EU continues ban on Nepali airlines
Kathmandu, December 12
The European Commission has decided to continue its ban on Nepali airlines from flying into the 28-nation bloc of the European Union, stating that the Civil Aviation Authority of Nepal has failed to address safety concerns.
In its updated air safety list that was made public in Brussels yesterday, the EC said Nepali airlines were still subject to an operating ban within
the EU because of CAAN’s failure to rectify safety short-comings. The EC had blacklisted Nepal, placing restrictions on Nepali airlines for the first time on December 5, 2013. “Update of the Air Safety List is based on the unanimous opinion of the EU Air Safety Committee, which met from November 24 to 26,” it stated.
The European Aviation Agency has repeatedly made it clear that it is unlikely to remove Nepali airlines from its blacklist unless the International Civil Aviation Organisation closed its significant safety concerns about the country’s aviation sector. EU ban followed by ICAO’s SSCs is a major setback to country’s aviation industry and the tourism sector.
“Assessment is made against international safety standards, and notably the standards promulgated by the ICAO,” the EC’s announcement mentioned. The United Nations aviation organisation had cited a number of deficiencies in regulatory oversight ranging from airworthiness to flight operation or implementation of accident investigation recommendations to personnel licensing in Nepal.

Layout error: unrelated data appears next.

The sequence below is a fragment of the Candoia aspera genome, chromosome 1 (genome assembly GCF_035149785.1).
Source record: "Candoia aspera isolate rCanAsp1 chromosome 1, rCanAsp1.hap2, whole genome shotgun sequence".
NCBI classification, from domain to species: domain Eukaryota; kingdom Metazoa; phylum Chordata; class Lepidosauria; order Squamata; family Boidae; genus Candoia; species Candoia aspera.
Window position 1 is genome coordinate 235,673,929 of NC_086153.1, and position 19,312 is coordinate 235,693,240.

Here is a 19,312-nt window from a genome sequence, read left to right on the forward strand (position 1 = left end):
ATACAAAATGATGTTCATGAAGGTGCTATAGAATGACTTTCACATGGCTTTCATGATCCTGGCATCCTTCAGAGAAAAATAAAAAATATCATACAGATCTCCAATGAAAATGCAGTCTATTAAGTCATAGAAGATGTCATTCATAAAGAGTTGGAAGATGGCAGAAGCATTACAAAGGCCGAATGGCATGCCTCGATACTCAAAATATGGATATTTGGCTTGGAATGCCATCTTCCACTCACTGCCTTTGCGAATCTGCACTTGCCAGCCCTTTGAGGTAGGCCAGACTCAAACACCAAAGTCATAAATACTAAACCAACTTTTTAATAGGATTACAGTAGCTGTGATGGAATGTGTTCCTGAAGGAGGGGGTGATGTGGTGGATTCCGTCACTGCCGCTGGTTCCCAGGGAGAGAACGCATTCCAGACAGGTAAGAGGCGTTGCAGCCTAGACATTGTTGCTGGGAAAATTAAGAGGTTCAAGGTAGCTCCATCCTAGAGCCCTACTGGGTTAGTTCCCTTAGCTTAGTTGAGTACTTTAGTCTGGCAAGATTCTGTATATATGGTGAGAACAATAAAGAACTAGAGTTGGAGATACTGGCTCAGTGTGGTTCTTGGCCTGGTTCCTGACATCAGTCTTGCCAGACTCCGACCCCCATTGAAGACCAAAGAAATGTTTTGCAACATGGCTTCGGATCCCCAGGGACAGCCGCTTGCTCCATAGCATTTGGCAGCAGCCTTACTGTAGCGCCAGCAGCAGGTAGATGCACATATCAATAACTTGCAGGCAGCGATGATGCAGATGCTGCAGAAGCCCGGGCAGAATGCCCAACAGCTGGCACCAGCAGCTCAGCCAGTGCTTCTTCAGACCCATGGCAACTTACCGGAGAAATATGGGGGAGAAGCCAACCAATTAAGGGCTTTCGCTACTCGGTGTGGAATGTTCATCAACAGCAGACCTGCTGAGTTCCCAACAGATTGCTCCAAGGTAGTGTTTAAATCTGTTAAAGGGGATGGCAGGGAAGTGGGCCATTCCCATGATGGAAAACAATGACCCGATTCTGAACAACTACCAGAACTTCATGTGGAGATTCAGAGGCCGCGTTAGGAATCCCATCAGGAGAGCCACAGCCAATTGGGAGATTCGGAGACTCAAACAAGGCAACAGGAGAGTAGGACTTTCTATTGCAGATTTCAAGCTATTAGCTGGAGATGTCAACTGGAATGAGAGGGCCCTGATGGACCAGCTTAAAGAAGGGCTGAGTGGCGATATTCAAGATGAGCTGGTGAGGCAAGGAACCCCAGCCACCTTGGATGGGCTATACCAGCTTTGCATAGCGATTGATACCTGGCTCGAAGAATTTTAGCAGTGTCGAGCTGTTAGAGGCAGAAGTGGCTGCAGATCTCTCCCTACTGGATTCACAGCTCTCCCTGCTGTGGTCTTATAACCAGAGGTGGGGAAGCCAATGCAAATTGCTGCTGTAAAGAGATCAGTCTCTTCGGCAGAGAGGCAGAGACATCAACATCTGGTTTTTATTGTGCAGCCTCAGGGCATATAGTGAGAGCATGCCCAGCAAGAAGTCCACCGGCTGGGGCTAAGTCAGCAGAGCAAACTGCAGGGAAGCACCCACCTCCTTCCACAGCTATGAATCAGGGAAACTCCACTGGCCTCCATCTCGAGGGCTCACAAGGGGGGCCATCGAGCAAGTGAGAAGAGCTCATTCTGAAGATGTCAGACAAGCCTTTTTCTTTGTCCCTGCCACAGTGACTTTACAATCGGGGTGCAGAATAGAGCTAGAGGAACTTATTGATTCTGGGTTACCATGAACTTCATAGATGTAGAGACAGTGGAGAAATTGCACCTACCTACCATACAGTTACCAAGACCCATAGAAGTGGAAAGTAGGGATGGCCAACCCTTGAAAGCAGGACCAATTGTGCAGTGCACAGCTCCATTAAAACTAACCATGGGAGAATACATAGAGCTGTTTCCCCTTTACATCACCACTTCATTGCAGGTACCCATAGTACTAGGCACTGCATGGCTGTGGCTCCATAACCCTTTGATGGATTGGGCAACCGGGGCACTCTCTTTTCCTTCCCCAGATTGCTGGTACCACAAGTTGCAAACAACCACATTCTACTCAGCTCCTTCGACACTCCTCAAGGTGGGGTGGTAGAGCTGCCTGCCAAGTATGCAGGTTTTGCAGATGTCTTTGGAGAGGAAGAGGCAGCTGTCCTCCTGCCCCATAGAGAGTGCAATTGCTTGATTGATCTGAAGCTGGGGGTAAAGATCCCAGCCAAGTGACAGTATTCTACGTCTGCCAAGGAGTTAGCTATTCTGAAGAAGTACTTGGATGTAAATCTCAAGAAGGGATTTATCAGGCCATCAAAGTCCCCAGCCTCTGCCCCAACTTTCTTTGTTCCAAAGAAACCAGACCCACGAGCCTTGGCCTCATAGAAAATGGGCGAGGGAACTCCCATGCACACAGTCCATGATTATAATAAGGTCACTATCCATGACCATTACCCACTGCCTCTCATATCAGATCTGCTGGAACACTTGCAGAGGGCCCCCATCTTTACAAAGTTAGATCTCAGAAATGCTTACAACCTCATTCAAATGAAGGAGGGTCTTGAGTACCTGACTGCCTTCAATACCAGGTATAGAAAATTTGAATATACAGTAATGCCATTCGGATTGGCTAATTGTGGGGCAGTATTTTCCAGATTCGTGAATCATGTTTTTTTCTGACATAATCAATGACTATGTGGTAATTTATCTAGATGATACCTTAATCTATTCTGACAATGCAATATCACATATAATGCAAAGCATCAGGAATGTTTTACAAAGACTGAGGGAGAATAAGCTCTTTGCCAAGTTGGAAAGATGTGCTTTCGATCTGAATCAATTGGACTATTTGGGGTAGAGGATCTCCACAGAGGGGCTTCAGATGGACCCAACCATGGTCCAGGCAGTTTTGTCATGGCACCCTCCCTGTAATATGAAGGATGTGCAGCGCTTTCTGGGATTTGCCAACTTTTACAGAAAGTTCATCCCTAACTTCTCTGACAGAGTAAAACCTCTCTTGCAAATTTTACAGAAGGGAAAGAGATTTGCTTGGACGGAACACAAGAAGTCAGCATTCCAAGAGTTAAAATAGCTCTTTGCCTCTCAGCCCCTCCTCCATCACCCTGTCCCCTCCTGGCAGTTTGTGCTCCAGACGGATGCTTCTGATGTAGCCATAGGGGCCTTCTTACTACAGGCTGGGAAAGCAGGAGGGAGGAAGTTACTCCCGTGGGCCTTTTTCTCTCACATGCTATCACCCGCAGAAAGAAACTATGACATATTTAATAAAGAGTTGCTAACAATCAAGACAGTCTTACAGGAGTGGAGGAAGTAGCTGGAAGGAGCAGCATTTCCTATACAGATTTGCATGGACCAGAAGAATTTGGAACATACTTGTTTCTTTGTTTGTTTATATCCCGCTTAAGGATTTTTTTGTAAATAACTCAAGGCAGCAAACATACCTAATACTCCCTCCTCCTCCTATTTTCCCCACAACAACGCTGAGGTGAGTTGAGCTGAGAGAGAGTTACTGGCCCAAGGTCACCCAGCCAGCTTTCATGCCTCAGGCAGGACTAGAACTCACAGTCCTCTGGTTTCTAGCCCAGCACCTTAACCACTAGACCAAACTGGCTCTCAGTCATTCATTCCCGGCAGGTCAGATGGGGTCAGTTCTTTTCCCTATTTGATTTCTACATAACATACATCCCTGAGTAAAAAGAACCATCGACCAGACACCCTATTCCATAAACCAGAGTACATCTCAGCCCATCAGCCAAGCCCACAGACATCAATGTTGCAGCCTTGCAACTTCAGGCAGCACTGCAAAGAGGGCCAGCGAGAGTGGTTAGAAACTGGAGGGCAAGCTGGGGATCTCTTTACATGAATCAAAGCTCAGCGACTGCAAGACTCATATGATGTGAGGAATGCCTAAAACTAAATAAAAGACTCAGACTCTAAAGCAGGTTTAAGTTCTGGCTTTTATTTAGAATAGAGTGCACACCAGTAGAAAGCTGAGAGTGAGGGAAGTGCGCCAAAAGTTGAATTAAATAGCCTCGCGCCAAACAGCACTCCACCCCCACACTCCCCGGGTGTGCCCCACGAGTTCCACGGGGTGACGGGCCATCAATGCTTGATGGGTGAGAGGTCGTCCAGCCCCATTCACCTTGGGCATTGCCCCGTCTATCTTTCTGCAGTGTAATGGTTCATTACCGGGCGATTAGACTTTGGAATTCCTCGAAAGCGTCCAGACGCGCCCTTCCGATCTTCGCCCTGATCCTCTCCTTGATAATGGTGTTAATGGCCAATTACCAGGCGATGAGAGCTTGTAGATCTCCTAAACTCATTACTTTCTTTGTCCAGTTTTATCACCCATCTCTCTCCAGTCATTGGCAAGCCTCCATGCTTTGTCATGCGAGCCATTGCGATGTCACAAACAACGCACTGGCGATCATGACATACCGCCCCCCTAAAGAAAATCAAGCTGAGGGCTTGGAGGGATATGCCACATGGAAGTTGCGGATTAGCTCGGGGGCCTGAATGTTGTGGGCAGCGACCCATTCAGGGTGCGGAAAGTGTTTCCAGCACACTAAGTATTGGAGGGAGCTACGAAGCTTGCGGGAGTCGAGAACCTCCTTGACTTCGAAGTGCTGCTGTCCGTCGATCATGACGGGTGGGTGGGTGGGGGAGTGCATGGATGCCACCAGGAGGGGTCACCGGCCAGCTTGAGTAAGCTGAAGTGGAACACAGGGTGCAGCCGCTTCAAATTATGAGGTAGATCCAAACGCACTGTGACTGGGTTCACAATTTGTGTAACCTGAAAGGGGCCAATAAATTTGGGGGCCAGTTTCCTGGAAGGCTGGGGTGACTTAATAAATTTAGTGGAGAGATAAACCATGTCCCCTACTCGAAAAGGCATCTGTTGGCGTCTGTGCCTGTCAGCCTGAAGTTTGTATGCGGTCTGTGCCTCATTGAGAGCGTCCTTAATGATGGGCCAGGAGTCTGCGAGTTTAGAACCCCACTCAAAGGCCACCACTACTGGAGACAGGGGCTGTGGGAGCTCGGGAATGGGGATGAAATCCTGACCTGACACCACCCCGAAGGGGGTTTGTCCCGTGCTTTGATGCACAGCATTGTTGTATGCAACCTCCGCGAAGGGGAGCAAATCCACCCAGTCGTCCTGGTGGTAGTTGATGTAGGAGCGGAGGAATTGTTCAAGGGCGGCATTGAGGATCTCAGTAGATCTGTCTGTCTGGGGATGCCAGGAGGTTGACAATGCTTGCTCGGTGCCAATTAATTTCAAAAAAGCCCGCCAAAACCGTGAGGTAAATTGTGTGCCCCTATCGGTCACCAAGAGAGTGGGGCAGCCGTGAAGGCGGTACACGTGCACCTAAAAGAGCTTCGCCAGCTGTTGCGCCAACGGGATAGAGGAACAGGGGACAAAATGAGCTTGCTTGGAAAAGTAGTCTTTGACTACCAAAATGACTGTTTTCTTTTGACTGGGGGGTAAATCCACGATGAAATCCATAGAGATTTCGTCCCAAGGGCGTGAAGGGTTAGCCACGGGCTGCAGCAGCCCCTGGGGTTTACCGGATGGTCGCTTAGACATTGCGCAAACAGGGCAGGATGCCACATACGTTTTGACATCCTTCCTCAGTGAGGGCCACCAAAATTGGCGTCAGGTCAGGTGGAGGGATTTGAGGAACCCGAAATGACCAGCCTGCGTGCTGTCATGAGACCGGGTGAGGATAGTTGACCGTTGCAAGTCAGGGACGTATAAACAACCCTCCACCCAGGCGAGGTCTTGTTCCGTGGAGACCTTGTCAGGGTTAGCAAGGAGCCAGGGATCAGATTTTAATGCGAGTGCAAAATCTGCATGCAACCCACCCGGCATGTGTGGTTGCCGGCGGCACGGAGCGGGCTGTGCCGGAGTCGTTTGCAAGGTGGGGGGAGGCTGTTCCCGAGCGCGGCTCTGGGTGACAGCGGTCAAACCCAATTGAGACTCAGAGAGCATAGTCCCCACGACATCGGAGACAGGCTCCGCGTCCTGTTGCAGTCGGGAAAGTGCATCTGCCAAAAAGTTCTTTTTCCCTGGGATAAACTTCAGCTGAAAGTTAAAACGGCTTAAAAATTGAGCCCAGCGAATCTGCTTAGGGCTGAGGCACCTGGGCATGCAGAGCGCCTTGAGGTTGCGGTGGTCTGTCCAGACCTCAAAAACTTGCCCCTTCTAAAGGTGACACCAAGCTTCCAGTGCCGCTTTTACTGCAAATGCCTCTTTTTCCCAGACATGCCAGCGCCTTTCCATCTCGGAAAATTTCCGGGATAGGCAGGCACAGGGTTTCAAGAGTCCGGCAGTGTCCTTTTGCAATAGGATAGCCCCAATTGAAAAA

Though CAAN plans to close SSCs by July, ICAO generally takes four to five months to send its mission to conduct the final audit after formally receiving invitation from its party nation. Making a tall claim, CAAN’s Director General Sanjiv Gautam last week announced that the regulatory- cum-service providing body was doing its bit to get removed from EU blacklist by the end of 2016. He said CAAN also planned to write to ICAO for off-site validation in a few days.
While major Nepali airlines claimed that they had already improved their overall capacity to meet the international standards set by ICAO and EU, the continuation of ban was a result of CAAN’s failure in part to provide the necessary safety oversight as foreseen by international aviation safety rules. “It’s still uncertain when and how the regulatory-cum-service providing body can utilise ICAO’s expertise on air worthiness, flight operations and personnel licensing through already sanctioned safety fund worth $600,000 to Nepal.”
CAAN officials, however, agreed that it was highly unlikely for CAAN to invite early ICAO’s final validation mission to close the SSCs until the completion of the safety fund project.
Major safety concerns
- Personnel licensing
- Licensing of air carriers
- Oversight of air operations
- Recommendations of accident investigation reports
- Airworthiness and flight safety
- Certification process of airline operators
- Overall capacity of CAAN